Midway between the 1954 Brown school desegregation decision and the 1968 assassination of Dr. Martin Luther King Jr., the Freedom Rides captured the zeitgeist of the decade to come.
The emergence of 1960s counterculture and opposition to the Vietnam War were still several years away, but the seeds for these changes—and for the success of the Freedom Rides—were already present. When Americans saw the images of the burning bus in Anniston, Alabama, on television it brought the conflict into their living rooms and forced them to choose a side. The Freedom Rides were an early example of the way in which television could amplify the effects of social protest, just as images from the Edmund Pettus Bridge in Selma in 1965 or battle scenes from the 1968 Tet Offensive in the Vietnam War would shift public opinion in the years to come.
The election of John F. Kennedy in 1960 introduced a new brand of patriotic rhetoric, a challenge to all Americans to do more for their country and its stated ideals. In 1961, Cold War politics still reigned supreme on the national and international stage. Civil rights were not initially a major concern for Kennedy, but activists hoped that the new President might be more sympathetic to their cause than the Eisenhower administration. While the Kennedy administration's support was grudging and qualified, it nevertheless yielded concrete results, such as the ICC September 22, 1961, ruling to outlaw racial discrimination in interstate bus transit and remove "whites only" signs from interstate bus terminals, and the Kennedy-endorsed Voter Education Project that prefigured the 1964 Mississippi Freedom Summer, the 1965 Selma to Montgomery marches, and ultimately, the 1965 Voting Rights Act.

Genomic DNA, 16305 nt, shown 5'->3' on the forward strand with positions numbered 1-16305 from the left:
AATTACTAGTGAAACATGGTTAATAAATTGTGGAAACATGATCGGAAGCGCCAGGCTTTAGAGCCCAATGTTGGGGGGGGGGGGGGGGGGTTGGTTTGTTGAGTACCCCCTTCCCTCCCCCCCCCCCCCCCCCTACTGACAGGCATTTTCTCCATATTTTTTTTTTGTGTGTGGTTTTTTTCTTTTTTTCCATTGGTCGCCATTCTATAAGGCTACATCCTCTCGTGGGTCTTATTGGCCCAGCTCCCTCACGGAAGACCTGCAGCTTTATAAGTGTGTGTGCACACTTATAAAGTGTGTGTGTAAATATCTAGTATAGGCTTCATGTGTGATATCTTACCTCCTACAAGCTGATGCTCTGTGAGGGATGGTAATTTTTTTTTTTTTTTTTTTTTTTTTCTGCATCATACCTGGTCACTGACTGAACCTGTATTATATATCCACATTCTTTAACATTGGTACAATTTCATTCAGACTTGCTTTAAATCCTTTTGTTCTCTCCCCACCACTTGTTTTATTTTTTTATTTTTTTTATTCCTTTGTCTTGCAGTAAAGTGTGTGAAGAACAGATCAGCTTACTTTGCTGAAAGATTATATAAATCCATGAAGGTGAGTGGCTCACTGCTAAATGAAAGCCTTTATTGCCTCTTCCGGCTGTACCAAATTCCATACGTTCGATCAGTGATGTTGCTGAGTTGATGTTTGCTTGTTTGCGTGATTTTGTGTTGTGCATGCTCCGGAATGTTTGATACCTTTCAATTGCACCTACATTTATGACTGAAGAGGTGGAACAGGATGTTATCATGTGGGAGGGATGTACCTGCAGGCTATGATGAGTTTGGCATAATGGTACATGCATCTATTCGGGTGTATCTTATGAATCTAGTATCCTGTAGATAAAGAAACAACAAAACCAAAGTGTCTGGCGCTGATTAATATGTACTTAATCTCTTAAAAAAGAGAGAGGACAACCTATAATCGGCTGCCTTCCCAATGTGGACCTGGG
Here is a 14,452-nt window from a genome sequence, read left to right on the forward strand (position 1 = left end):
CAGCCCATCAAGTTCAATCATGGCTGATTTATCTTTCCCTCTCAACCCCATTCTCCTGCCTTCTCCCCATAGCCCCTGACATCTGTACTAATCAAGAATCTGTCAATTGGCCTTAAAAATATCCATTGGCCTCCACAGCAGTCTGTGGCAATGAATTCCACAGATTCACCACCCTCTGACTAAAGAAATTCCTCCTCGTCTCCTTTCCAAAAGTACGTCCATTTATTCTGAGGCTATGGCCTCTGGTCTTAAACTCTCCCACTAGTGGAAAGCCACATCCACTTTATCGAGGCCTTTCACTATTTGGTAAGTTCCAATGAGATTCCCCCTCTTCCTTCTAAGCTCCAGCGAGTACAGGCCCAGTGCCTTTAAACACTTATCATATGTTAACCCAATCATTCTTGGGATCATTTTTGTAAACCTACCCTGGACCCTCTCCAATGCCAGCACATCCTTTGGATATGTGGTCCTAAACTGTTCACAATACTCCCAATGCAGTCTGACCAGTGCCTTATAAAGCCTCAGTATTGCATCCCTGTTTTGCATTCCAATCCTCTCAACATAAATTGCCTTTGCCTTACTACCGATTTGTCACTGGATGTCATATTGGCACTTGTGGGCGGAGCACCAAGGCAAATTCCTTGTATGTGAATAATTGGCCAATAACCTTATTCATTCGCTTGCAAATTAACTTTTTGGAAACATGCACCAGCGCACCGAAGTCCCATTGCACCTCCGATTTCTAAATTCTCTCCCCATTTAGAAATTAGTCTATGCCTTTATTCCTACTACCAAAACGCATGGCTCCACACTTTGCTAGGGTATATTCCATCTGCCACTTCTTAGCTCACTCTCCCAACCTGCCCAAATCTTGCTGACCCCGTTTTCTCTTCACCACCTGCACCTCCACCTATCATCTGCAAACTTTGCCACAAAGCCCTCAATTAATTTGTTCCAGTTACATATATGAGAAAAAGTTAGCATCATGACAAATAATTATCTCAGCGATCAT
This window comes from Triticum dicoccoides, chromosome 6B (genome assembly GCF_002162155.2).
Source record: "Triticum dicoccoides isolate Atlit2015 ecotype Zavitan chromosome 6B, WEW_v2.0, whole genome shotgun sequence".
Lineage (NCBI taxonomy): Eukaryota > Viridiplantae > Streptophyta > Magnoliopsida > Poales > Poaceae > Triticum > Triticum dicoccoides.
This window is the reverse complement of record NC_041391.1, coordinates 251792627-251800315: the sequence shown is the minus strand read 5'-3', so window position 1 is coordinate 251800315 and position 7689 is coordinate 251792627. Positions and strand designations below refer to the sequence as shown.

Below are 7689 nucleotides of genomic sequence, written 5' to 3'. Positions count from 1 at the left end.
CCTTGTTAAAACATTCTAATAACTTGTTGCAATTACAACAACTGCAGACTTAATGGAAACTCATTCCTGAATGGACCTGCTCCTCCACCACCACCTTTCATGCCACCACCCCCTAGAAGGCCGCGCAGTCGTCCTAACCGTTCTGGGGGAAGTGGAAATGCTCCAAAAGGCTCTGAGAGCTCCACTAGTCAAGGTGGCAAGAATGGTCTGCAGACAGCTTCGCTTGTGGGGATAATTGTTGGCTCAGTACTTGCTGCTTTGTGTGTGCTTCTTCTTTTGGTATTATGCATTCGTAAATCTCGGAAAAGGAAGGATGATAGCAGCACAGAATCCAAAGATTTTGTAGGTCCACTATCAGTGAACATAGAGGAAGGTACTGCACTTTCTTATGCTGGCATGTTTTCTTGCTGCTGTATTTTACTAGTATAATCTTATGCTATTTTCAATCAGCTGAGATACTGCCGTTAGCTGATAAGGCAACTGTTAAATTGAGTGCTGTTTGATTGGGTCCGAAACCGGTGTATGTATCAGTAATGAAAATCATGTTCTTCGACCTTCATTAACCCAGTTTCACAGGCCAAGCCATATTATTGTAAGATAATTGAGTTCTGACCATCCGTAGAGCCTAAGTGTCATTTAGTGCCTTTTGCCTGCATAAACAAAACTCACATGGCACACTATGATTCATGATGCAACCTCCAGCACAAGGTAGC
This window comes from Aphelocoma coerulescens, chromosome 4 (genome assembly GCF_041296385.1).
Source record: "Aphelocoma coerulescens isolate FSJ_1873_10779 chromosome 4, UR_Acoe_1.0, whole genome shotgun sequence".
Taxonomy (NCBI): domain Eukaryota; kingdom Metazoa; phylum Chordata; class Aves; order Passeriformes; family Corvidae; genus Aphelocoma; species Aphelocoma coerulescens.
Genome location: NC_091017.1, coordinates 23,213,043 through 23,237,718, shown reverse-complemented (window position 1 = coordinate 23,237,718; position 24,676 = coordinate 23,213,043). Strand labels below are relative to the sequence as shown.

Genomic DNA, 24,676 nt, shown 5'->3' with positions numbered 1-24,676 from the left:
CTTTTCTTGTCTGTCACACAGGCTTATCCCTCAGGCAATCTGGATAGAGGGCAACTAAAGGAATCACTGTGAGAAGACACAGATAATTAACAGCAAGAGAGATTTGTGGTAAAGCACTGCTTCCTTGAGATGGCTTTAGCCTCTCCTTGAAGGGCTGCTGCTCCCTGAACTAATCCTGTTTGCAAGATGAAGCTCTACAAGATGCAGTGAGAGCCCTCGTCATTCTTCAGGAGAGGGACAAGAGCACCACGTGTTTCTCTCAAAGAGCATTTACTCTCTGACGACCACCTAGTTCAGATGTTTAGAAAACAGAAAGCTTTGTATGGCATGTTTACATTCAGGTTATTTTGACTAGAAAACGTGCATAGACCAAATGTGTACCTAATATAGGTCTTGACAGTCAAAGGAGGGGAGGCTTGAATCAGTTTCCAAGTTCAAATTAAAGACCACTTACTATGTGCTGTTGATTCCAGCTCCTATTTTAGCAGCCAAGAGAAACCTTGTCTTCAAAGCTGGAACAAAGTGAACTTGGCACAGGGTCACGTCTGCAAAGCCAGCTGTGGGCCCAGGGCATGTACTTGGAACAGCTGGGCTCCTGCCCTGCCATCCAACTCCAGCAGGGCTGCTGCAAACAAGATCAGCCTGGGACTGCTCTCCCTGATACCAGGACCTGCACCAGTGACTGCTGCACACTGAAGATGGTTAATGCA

Most important of all, the Freedom Riders were able to build on the momentum of previous legal victories and mass movements for civil rights and social justice.